mostly black seabird with white feathers above and below the tail
forming an incomplete white band. The coverts on the dorsal center of
the tail are darker, which causes the band to be interrupted. The tail
is forked with a deep v. Wing coverts are tipped in white that fades as
the plumage ages. About the size
of a large swallow. Feet do not project beyond the tail. Flies with
fewer beats than the other 2 likely storm-petrels, Wilson's and
Madeiran, and it has a noticeable forward projection of the wing at the
wrist (similar to that of an Osprey) and sharply pointed wing-tips.
Flight is erratic and bounding compared to other likely storm-petrels. Occurrence:
Fall, Winter, and Spring migrant. Uncommon in the Caribbean region;
More frequent in northern and eastern parts of the region. Primary
Atlantic wintering grounds are thought to be Brazil and Gulf of Guinea. Natural History:A
common seabird with millions of pairs
around the high latitudes of the Atlantic and Pacific Ocean. This petrel eats small
fish oil or macroscopic pelagic animals that it gathers from the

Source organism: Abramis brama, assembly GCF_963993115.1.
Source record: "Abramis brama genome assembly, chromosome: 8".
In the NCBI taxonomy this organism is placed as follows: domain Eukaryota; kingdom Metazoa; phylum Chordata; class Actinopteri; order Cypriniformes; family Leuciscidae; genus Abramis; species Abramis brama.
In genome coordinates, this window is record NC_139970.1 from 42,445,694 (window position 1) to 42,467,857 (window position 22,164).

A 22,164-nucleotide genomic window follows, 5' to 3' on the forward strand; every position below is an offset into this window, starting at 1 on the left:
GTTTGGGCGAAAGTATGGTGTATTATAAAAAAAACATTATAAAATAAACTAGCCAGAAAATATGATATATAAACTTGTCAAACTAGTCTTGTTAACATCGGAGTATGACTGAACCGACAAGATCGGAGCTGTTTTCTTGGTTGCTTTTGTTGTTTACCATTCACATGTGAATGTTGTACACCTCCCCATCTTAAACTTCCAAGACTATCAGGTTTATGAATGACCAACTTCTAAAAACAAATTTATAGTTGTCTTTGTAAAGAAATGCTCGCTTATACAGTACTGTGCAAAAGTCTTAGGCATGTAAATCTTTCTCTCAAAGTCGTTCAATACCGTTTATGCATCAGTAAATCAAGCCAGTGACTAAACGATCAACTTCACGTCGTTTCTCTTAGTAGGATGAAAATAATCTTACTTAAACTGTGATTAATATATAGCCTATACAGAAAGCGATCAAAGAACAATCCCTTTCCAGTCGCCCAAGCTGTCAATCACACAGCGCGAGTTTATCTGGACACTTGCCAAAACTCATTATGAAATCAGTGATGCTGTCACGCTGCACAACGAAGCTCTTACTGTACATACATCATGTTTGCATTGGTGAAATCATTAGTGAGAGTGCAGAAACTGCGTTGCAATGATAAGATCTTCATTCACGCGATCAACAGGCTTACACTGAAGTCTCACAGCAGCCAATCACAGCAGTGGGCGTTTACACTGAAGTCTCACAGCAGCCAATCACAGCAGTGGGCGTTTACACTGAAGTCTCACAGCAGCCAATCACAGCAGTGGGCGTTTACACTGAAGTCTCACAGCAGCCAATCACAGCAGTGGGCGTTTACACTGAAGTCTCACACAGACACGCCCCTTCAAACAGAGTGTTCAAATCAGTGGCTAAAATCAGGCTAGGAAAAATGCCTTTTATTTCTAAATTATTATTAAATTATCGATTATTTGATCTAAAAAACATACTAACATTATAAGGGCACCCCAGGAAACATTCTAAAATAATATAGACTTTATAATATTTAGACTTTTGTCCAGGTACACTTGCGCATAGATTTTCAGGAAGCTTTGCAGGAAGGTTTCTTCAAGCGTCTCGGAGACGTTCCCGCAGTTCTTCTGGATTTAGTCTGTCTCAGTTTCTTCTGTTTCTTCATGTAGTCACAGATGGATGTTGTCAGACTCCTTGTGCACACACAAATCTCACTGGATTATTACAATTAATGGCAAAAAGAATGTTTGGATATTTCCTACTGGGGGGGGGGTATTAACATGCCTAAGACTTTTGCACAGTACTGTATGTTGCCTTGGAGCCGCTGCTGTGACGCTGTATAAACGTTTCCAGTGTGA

most tubenoses, it uses its keen sense of smell to locate food. It is
to plumes of fish oil above schools of tuna or even fish oils and offal
wake of fishing or birdwatching vessels.
Indian Breeding Seabird Atlas by Will
Mackin and David Lee is licensed
under a Creative
Commons Attribution-Noncommercial-No Derivative Works 3.0 United States
License. Based on
work at www.wicbirds.net.
Permissions beyond the scope of this license may be available at www.wicbirds.net.
Citation: Lee, D. S., W. A. Mackin. 2011. Leach's Storm-Petrel. West Indian
Breeding Seabird Atlas
<http://www.wicbirds.net/lesp.html>. Last Updated: _____.
Date accessed: ______.